06/24/15 01:23 PM #11    

Michael Scott (Skyline)

Well said Donna,

I came from the Airbase Village before we moved across town and I ended up at Skyline. Quite a transition... Where I came from the kind of abuse Rex experienced was quite common. Most of my old frineds from there are now dead or in prision, just like Rex.....All those Fathers had one thing in common, they were Combat Veterans that the war had turned mean and abusive... If there is a lesson that can be taken away from these pages, it is that with so many of our young people returning from Iraq and Afghansitan we should be extra vigilent for signs of the kinds of problems that our Dad's brought from WW-ll and  Korea. Just last week we lost a family in Murray from a Combat Veteran Father with PTSD... There are many programs available that were not there in the past..... Vigilance on our part might just stop another repeat of what has just happened and with that vigilence and action, perhaps we will stop another young man from being made mean...


06/25/15 10:01 AM #12    

Joan Fairbanks (Reynolds)

I loved the thoughtfulness of the comments I read.  I am posting because I can't believe that I am just finding out that the Rex Hintze who killed and maimed the girls in the desert was our Rex Hintze.  I always knew I knew someone by that name, but until today, I didn't know it was he...our classmate.  

I am so sorry...the crushing pain of life for some seems so unfair.  I remember him, but I don't remember ever really socializing with him. And of course, I was just keeping my own teenage head above the water as well.   Someone mentioned how fragile we all were, and that is so true.  I, for one, was also very unaware. It's the lesson of kind...think of others....we're all working at doing what we can.  I learned something today.  Thanks for informing me.    

06/29/15 06:11 AM #13    

Steven Bagley

Rex and a couple of his  buddies cornered me in the hallway back by the wood shop during lunch one day. Their intent was to kick my butt just because. Everyone close by didn't want to get involved. My friend Brent Popp stepped in and made the odds two to three, which they did not like. The conflict was over to my relief, and i  beat it out of there. I know my story is not like most of the them but I did not care much for Rex.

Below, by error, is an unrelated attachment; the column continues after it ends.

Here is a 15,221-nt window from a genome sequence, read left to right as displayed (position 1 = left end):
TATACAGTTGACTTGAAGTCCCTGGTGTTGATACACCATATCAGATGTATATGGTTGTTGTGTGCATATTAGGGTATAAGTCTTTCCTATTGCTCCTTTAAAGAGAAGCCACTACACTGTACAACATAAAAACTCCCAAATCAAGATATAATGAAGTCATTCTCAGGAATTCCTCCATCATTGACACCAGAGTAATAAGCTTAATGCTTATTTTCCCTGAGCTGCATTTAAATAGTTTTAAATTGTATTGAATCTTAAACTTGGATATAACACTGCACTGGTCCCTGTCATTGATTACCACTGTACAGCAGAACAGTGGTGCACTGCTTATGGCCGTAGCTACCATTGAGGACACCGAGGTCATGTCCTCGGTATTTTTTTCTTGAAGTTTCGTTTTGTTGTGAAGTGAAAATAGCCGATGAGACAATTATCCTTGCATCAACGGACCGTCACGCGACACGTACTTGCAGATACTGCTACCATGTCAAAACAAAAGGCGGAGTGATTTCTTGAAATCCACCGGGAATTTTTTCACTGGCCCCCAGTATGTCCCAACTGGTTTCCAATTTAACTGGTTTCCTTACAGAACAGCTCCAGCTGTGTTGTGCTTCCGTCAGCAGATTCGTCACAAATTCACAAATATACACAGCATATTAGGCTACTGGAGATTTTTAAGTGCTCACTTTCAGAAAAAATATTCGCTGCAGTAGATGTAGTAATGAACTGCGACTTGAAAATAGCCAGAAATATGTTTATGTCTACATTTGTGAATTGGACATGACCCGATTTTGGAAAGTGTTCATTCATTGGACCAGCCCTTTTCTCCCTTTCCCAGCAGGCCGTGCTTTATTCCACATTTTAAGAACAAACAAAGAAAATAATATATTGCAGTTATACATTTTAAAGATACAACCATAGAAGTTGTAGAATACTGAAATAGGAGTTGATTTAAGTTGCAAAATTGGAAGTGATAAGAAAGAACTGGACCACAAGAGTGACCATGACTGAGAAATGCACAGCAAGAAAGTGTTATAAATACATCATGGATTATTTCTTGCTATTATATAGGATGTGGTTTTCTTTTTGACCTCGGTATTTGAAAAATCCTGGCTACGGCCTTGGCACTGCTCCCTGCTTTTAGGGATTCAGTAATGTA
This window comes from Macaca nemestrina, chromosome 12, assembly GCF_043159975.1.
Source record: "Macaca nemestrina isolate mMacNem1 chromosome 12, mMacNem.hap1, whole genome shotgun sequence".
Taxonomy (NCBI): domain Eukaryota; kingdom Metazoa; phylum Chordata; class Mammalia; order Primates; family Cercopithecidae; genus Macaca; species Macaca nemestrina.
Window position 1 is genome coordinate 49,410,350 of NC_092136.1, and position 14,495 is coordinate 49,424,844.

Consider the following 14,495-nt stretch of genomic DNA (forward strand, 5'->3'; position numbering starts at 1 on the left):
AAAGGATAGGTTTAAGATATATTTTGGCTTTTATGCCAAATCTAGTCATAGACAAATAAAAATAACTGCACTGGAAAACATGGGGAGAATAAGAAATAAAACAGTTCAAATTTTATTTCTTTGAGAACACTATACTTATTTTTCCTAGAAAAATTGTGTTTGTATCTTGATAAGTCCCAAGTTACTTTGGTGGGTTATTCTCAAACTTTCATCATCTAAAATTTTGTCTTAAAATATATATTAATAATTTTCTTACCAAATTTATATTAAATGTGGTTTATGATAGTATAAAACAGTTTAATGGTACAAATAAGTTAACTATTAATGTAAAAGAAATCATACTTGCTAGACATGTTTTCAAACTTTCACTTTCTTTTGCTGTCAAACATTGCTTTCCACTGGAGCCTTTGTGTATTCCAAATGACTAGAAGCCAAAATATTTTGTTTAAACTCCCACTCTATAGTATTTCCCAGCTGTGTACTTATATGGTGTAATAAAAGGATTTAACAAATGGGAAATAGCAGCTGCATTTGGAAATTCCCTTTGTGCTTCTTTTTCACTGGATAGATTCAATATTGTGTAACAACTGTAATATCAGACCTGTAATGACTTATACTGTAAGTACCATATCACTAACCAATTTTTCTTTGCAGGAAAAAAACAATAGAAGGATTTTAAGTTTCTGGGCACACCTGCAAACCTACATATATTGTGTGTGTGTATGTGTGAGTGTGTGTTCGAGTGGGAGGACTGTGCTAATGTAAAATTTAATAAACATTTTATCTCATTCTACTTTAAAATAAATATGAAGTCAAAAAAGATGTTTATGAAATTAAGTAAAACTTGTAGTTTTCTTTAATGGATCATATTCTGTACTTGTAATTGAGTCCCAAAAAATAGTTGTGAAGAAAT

06/29/15 10:25 AM #14    

Cheryl Crane

I guess all this dialogue at least proves one thing:  When we are gone, we are not fogotten!!


07/01/15 01:27 PM #15    

Ron H. McKean (Skyline)

Few days went by at Granite High when Rex and I did not exchange blows.  It ended up being sort of a game...who could catch the other one unawares and momentarily disable him.  It got dicey when a couple of his friends came looking.  Big friends.  Fortunately I was quick and was able to remain intact, but it was always tense because my locker was in the same section as Rex's.  When I heard the tragic news I was stunned to say the least.  Survival was no longer an issue now, but I was sickened and completely clueless as to how something so senseless could have happened.  Some 50 years later and hopefully a little wiser, I look back at those days and can only feel a great sadness for all who suffered as a result.  I think of Rex's family.  I think of a life spent enduring what could only be described as living the life of an outcast.  I can only pray that God will forgive Rex.  I hold no ill will, and frankly, even though it often got violent, there was a part of Rex that was a happy go lucky guy who was looking for what most all of us look and acceptance.  He could laugh and joke and be a funny guy.  That's the part I remember about Rex.  The other wasn't something that I've ever dwelt on.  He did the unacceptable, but I believe that God has found him acceptable, and that Rex has found his goodness, and he has learned the lesson he was to learn while a mortal being on this earth.